My mother always loved the sheers on the front windows of our house. It didn't matter that she didn't own the house and they looked like granny curtains, what mattered was that somehow she had made it in the world of Suzy-Homemaker and Good Housekeeping because her front windows looked proper.

I remember the day that she installed them. She must have stared at the instructions for hours, holding a screwdriver in one hand and a hammer in the other. They were the only two tools she felt she'd mastered. Advanced tools like levels and wrenches were beyond her grasp--strangers lurking in the rear sections of the hardware store where only men belong. Once she had digested the elaborate drawings, she started in to hanging the track. I thought it was crooked, but I would've never told her. She would have cried and I can't stand it when she cries.

Sitting at my laptop now, contemplating the nuances of my own existence, I think of the word "sheer" and wonder who the heck decided it applied to curtains. In the dictionary, I found references to unmitigated qualities, exclusivity, pureness, and vertical extremes, but nothing about big, flimsy curtains that barely cover a window. The hip things to install now are roller blinds with the ugliest valences ever constructed. The last time I shopped in that section of Home Depot, I discovered that they actually sell roller blinds that behave like sheers. In the daytime, you can see out but people can't see in. At night, people can see in and you can't see out. Just like sheers. I guess they're the cool version of the old classic. We've finally stepped out of the 1950's ladies and gentlemen. Let's all buy roller blinds.

Okay, back to my mother. After all, she's the sheer lover. The curtains had two components. The inside part was white, with a kind of embroidery thing going on. The outside layer was another set of sheers that were pink. Man, I've hated that colour my whole life and I think those sheers are to blame. Why would anyone need two curtains? The only place I've ever seen the two curtain fiasco is in hotel rooms.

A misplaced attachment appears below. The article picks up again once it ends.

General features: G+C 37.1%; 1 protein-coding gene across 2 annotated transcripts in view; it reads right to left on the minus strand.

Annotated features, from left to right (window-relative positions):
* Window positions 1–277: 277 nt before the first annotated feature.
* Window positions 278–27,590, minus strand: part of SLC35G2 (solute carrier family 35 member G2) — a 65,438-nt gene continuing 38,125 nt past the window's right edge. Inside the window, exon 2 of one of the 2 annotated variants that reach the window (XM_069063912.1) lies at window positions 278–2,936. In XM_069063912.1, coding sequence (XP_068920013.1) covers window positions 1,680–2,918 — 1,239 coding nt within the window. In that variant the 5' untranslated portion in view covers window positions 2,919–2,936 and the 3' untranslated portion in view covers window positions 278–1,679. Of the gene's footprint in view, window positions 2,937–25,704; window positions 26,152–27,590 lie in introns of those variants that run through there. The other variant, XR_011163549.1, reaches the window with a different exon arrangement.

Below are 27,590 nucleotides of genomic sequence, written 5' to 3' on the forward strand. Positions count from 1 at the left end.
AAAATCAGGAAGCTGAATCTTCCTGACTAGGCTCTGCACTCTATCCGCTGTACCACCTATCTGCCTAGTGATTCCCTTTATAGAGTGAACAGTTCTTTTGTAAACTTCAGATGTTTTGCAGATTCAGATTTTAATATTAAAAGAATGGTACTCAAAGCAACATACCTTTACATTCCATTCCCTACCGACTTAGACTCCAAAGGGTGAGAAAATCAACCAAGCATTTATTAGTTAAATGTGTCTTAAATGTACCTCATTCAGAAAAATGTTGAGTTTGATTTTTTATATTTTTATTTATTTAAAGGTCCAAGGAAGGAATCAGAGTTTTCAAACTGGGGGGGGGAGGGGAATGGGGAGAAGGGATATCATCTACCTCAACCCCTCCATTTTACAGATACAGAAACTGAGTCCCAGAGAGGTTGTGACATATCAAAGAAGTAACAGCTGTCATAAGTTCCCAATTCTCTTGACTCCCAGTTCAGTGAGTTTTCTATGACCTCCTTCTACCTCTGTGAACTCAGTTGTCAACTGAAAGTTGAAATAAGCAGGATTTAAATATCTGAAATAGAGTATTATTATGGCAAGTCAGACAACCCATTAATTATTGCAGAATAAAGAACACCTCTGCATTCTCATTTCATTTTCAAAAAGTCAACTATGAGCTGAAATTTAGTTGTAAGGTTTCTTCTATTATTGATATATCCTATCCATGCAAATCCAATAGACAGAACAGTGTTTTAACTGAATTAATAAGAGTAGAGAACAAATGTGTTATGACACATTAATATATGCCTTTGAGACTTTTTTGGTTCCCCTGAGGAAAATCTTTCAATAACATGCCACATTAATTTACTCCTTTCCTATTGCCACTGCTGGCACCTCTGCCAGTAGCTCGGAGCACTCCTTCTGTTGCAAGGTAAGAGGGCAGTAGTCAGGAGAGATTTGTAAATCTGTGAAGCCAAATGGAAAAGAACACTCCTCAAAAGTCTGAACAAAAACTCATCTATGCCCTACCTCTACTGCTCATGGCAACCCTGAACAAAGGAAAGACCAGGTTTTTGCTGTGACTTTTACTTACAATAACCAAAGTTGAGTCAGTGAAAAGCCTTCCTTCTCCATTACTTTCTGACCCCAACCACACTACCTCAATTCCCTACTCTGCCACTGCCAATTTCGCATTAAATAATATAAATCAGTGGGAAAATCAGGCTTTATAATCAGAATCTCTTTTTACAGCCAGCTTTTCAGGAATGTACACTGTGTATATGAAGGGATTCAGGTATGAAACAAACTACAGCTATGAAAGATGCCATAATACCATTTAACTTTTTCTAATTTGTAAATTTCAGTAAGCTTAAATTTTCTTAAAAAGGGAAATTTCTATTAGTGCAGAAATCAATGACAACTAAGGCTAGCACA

Maybe that's what my mother was going for? The hotel look?

Who knew?

Thursday, 18 August 2005


He crushed my hand under the gyro-stabilizers. I didn't see it coming. As a matter of fact, I thought he loved me.

Jarvis was the perfect bad boy--he ran weapons in the eighth worm-path, used more drugs than he sold, and never committed to a relationship for more than a shift. So why was I attracted to him? Maybe because I saw him as the perfect experiment. Or maybe because he reminded me of Bixton, the first guy I ever kissed behind the storage shipments on Loading-Bay six.

The first few dates went smoothly; we laughed, we spilled the sordid details on previous relationships and how they ended. When we both passed our viral tests, the bedroom fun began.

And lasted.

The next thing I know, I'm humming the latest stream tune and a stabilizer is landing on my left hand.

The buzzers screamed, but not as loud as I did. The medics arrived soon after and doped me up with the best pain relievers in their kits. While they didn't kill the pain, they wounded it badly enough that I could make it to the hospital without embarrassing myself by crying like a baby.

They said the hand will survive, though it might not work like it used to. They asked how it happened. I thought about lying, but not for long. I named Jarvis. I gave them his ident details. They detained him.

I didn't cry then either.

Though when he gets out next night shift, I think I'm going to be in some serious trouble. That's why I'm sitting in the departures zone, hoping for a stand-by seat on whatever has room for me.

Tuesday, 16 August 2005


We fought like dogs most nights. The long, complicated arguments with insults slung back and forth like a political mudfest. And that wasn't the worst of it.

We deserved it.

I've come to the conclusion--now that time is on my side and glacial ice ages of water have flowed under the bridge--that most arguments between couples are about miscommunications. I know that shouldn't be a surprise, hell television shows are full of communication asymmetry. Comedies base their foundations on it. So why do real life couples become immersed in it, consumed by it, and unable to see clearly to the rational side of the tunnel on the other side?